Hey there! Sign in to join this conversationNew here? Join for free
    • Thread Starter
    Offline

    13
    ReputationRep:
    Hello

    How do you say the following in German:-

    - "It tasted like heaven" (in reference to a bag of crisps)
    -"The leisure facilities in that hotel were amazing, so I used it regularly"

    Many Thanks for your help!
    Offline

    20
    ReputationRep:
    (Original post by TheMasterofLife)
    Hello

    How do you say the following in German:-

    - "It tasted like heaven" (in reference to a bag of crisps)
    -"The leisure facilities in that hotel were amazing, so I used it regularly"

    Many Thanks for your help!
    I'm not 100% sure about the first one, as this is a really an idiom and won't necessarily work. The direct translation would be;

    Es schmeckt wie Himmel.

    As for the second:

    Die Erholungseinrichtungen im Hotel war erstaunlich, also benutzte ich sie regelmäßig. OR , also ich benutzte es regelmäßig - when you say ''it'' do you mean the Hotel or the leisure facilities? If it's the former, it's "es", if it's the latter it's "sie".

    Kallisto can help with the first phrase I hope - does German have such an expression?
    (you might also need to double check my use of ''also'' as I genuinely hate that word and refuse to use it 99% of the time because it confuses me).
    • Thread Starter
    Offline

    13
    ReputationRep:
    (Original post by Inexorably)
    I'm not 100% sure about the first one, as this is a really an idiom and won't necessarily work. The direct translation would be;

    Es schmeckt wie Himmel.

    As for the second:

    Die Erholungseinrichtungen im Hotel war erstaunlich, also ich benutzte sie regelmäßig. OR , also ich benutzte es regelmäßig - when you say ''it'' do you mean the Hotel or the leisure facilities? If it's the former, it's "es", if it's the latter it's "sie".

    Kallisto can help with the first phrase I hope - does German have such an expression?
    Inexorably -You're a GEM! Thanks a lot!
    Offline

    19
    ReputationRep:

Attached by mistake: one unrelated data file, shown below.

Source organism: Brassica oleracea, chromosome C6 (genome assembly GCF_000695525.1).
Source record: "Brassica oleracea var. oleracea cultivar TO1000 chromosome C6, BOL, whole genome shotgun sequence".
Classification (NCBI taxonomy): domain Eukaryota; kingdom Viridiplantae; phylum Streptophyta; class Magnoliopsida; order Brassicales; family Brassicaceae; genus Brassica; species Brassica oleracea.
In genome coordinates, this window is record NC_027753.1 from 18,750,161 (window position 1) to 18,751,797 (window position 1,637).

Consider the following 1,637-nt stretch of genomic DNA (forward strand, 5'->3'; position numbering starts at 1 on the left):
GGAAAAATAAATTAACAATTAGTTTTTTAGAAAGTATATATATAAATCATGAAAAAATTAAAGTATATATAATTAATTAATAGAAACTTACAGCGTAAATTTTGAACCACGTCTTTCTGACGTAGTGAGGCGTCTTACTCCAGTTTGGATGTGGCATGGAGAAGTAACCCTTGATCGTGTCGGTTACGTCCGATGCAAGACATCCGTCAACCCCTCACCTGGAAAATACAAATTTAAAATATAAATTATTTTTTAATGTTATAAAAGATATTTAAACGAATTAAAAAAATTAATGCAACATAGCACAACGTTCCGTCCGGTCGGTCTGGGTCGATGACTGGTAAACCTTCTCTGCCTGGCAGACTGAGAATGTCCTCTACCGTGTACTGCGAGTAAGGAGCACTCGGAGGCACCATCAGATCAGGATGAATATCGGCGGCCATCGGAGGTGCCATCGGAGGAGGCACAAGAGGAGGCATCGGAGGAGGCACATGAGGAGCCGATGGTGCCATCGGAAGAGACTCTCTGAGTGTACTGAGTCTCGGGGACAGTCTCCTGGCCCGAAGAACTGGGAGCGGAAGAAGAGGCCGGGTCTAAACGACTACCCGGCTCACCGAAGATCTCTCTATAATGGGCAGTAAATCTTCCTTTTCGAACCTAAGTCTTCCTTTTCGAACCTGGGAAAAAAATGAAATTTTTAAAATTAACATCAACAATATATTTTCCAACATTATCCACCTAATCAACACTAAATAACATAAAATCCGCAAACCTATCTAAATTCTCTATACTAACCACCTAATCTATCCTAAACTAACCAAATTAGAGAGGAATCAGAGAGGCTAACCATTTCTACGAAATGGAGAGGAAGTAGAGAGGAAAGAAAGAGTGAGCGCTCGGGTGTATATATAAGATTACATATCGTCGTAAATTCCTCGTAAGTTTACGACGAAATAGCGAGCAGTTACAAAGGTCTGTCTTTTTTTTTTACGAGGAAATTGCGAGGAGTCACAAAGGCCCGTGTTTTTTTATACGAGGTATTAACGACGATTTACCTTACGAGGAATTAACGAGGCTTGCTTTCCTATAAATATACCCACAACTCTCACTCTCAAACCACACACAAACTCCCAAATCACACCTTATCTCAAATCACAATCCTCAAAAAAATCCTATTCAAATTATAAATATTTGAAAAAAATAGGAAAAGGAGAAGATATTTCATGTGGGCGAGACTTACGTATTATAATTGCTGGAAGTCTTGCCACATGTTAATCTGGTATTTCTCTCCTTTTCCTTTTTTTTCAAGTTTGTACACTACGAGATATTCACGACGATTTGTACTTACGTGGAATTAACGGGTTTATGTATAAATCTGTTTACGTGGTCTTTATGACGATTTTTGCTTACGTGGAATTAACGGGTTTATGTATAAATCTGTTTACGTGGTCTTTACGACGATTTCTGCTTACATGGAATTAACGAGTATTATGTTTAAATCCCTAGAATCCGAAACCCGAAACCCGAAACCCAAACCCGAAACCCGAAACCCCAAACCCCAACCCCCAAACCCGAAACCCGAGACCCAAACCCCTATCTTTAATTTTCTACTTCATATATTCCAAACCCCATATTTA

(Original post by Inexorably)
    I'm not 100% sure about the first one, as this is a really an idiom and won't necessarily work. The direct translation would be;

    Es schmeckt wie Himmel.

    As for the second:

    Die Erholungseinrichtungen im Hotel war erstaunlich, also ich benutzte sie regelmäßig. OR , also ich benutzte es regelmäßig - when you say ''it'' do you mean the Hotel or the leisure facilities? If it's the former, it's "es", if it's the latter it's "sie".

    Kallisto can help with the first phrase I hope - does German have such an expression?
    Doesn't 'also' change the word order, or am I getting this confused with something else? :dontknow:
    Offline

    20
    ReputationRep:
    (Original post by TheOtherSide.)
    Doesn't 'also' change the word order, or am I getting this confused with something else? :dontknow:
    (Original post by TheMasterofLife)
    Inexorably -You're a GEM! Thanks a lot!
    I edited my post gosh you guys are quick.

    I think also takes up first position so I put also - verb - subject, but I'm not sure now... X)

    I hate the word also so much I just do, I really do not like it. It's my least favourite German word
    Offline

    19
    ReputationRep:
    (Original post by Inexorably)
    I edited my post gosh you guys are quick.

    I think also takes up first position so I put also - verb - subject, but I'm not sure now... X)
    I was about 90% sure it did, but we can probably wait for Kallisto to show up
    Offline

    20
    ReputationRep:
    (Original post by TheOtherSide.)
    I was about 90% sure it did, but we can probably wait for Kallisto to show up
    Yep

    I just did a quick google and the first comment on this:

    http://german.stackexchange.com/ques...as-conjunction

    seems to suggest it is also-verb-subject